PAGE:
Actions Define Sustainability at Ford
By EV World
"Sustainability is meeting the needs of the present without compromising the future," said Ford's Susan Cischke, Vice President for Sustainability, Environment and Safety Engineering. She was addressing the opening plenary session of the 23rd Electric Vehicle Symposium, held this year in Anaheim, California. The conference series -- the next will be held in the Spring of 2009 in Norway -- began 1968 and has marked the undulating progress of EV technology for some 40 years.
But for Ms. Cischke and Ford Motor Company this EVS was highlighted by the commencement of Ford's exploration -- in collaboration with Southern California Edison (SCE) -- of the technical challenges and opportunities of plug-in hybrid vehicles. During the conference, Cischke, and her colleague Nancy Gioia, handed over the keys to Ford's first plug-in Escape Hybrid SUV to representatives of SCE.
The significance of this event is that it marked what history may remember as the transition point of the automotive industry from one based mainly on petroleum-fueled vehicles to one powered by electric energy generated from many sources, both fossil and renewable.
Cischke points out that, "The dreams of personal mobility to the average American was realized only four generations ago.
"But", she continues, "we really are the first generation to question the impacts of unrestrained progress and to define and implement sustainable strategies for future growth."
To achieve this, Ford supports an economy-wide carbon cap-n-trade system that brings all of the key stakeholders into the initiative, including the automotive and energy sectors, as well as consumers. Cischke sees a three-pronged effort on the auto industry side that includes (1) increased vehicle efficiency, (2) reduced carbon content in the fuel and (3) "measures to effect consumer usage and consumer purchase decisions."
With respect to the first element -- increased vehicle efficiency -- Ford believes that the technology must be able to be implemented, not in a few hundred or thousand demonstrators but in millions of cars, and yet still remain affordable for consumers.
"It's applying the right technology on volume vehicles."
In the near term of the next five years, Ford will "stabilize" the mass of its vehicles, boost the efficiency of its IC engines using direct injection and turbo-charging. It is also looking at new transmission technologies, more hybrid vehicles and the wider deployment of mid-range diesels in more markets.
Mid-term between 2010 and 2020, the emphasis will be greater weight reduction through the use of more aluminum.
Long-term, beyond 2020, the company sees large scale electrification across its vehicle platforms.
Reducing the carbon content of fuels means increased usage of biofuels with the near-term being conventional ethanol and biodiesel. Mid-term the company sees the transition to second-generation biofuel production from cellulosic ethanol derived from crop waste. Ford also sees greater penetration of "advanced energy sources" in this same time frame.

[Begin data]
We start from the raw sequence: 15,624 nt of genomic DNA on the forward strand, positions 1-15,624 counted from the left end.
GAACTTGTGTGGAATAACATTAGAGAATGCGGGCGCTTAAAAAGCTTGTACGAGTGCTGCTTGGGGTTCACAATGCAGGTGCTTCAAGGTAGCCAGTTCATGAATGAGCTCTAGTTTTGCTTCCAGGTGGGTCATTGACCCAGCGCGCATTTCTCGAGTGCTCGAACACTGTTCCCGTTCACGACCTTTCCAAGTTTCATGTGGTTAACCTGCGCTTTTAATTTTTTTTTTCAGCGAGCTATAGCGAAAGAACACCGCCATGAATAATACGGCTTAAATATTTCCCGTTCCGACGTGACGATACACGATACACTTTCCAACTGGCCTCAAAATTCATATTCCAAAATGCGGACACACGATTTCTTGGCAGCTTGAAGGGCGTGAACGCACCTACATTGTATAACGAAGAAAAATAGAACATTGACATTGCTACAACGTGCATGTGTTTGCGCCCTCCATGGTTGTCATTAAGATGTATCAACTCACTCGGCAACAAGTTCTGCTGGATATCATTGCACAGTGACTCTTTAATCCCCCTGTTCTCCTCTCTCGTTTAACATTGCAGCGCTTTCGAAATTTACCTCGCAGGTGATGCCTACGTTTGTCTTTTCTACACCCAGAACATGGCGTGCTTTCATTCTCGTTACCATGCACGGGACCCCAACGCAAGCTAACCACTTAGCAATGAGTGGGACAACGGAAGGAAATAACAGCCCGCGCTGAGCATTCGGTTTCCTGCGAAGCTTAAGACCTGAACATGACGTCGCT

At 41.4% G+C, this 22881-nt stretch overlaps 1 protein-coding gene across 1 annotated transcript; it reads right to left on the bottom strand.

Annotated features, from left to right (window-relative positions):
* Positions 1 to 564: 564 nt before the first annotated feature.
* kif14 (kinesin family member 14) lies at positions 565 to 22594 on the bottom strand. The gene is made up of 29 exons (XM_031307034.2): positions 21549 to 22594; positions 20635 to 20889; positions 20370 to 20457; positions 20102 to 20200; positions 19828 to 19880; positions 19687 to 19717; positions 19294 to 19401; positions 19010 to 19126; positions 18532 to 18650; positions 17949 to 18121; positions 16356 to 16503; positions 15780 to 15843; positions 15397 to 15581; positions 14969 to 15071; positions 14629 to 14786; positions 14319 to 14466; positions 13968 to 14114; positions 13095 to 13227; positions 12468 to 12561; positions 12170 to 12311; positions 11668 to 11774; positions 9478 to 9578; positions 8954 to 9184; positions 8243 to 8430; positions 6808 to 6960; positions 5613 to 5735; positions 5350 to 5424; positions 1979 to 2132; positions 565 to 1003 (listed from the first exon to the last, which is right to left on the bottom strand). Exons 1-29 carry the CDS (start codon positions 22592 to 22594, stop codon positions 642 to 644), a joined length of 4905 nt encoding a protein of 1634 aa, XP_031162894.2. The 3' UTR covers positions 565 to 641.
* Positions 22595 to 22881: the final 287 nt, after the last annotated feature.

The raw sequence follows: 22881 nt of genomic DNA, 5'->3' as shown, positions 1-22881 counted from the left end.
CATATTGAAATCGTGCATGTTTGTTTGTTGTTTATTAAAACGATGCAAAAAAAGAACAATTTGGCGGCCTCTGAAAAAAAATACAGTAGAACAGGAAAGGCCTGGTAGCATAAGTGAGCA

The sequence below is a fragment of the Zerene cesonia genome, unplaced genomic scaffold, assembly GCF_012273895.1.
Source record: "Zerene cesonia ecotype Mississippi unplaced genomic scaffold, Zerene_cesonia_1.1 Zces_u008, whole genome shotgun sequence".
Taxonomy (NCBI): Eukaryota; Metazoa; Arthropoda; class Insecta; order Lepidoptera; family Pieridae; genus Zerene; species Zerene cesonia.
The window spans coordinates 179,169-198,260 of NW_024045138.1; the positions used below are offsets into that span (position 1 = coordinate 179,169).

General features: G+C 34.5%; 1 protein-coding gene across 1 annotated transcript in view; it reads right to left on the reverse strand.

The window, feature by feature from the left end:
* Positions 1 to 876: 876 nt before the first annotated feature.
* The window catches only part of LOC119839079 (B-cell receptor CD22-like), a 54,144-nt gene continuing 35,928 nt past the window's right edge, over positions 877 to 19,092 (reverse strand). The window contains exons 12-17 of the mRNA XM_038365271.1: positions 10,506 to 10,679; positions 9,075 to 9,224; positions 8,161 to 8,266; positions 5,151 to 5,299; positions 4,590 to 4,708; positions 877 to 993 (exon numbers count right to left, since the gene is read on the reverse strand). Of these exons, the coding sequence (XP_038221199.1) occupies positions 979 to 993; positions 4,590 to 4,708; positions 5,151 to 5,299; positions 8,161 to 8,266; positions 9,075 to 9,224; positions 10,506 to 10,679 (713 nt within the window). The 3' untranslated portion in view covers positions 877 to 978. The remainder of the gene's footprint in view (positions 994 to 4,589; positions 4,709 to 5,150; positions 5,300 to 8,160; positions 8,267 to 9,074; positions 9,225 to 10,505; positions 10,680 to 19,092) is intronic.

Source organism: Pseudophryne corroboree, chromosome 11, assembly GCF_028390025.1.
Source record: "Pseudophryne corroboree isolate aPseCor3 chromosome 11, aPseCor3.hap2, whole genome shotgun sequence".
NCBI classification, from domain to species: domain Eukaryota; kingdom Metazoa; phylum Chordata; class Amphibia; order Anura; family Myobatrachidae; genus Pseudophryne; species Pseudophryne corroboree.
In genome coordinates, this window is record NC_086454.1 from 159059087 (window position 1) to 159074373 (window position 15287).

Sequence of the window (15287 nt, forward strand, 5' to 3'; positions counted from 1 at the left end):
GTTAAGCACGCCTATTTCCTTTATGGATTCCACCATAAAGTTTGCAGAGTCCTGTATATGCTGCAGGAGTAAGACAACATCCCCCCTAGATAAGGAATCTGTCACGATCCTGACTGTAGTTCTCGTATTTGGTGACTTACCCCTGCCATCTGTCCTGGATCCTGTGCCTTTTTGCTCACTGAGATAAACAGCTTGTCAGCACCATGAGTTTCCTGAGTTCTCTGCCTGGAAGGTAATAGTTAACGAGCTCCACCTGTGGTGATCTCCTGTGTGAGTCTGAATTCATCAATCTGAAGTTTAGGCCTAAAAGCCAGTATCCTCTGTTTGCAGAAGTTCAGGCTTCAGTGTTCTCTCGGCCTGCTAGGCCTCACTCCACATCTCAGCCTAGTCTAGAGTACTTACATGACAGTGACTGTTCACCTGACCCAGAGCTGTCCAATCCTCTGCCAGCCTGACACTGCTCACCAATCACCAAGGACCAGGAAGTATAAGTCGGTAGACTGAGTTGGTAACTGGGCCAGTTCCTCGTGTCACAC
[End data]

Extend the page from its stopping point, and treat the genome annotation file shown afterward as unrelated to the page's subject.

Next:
Long term, three innovations are required: advanced batteries, hydrogen-fueled internal combustion engines and finally fuel cells.
An essential part of this vision of affordable, mass-produced plug-in hybrids, is the investigation of various types of business models, including more like the SCE collaboration.
Ms. Cischke highlights Ford's progress toward its sustainability goals since EVS 23, noting that the company's 30 hydrogen fuel cell Focus sedans have accumulated more than 600,000 miles of operation. It also has 24 hydrogen-fueled shuttle buses in operation in both Canada and the U.S. The company's 20 E-85 fueled Escape Hybrids have demonstrated a 25% reduction in greenhouse gas emissions. Ford also rolled out in January 2007 its HySeries Escape Hybrid, which is a plug-in hybrid with 25 miles of electric-only driving range that utilizes a fuel cell to propel the vehicle for another 200 miles of "gasoline-free" driving.
Because of the environmental and national security benefits of grid-connected hybrids (plug-in), Ford chose to partner with SCE to explore possible synergies of using electric power off the grid, as well as driving down the cost of the battery while addressing issues like durability and the vehicle-to-grid interface.
Like Toyota, Ford is also researching the challenges of personal mobility is the world's mega-cities.
Beyond the vehicles it produces, Ford is also working to cut the greenhouse gas emissions of its manufacturing facilities. It is the only car company to be a part of the Chicago Climate Exchange initiative and is also a member of the European Union emissions trading scheme. Its Dearborn truck assembly plant in Michigan is covered with the world's largest "green roof" consisting of 10.4 acres of sedum, a drought-tolerant plant.
Ford's diesel engine plant in Europe receives all of its electric power from wind turbines, Cischke also reports. A second engine plant is partially powered by the largest solar electric array on any auto plant in Europe.
However, she also acknowledges that while a promising start, much more needs to be done.
We encourage you to listen to her 15-minute presentation in its entirety for details of what Ford is doing to help move the world towards a sustainable future. You can use either of the two MP3 players at the top of this synopsis or you may download the file to your computer for transfer to and playback on your favorite MP3 device.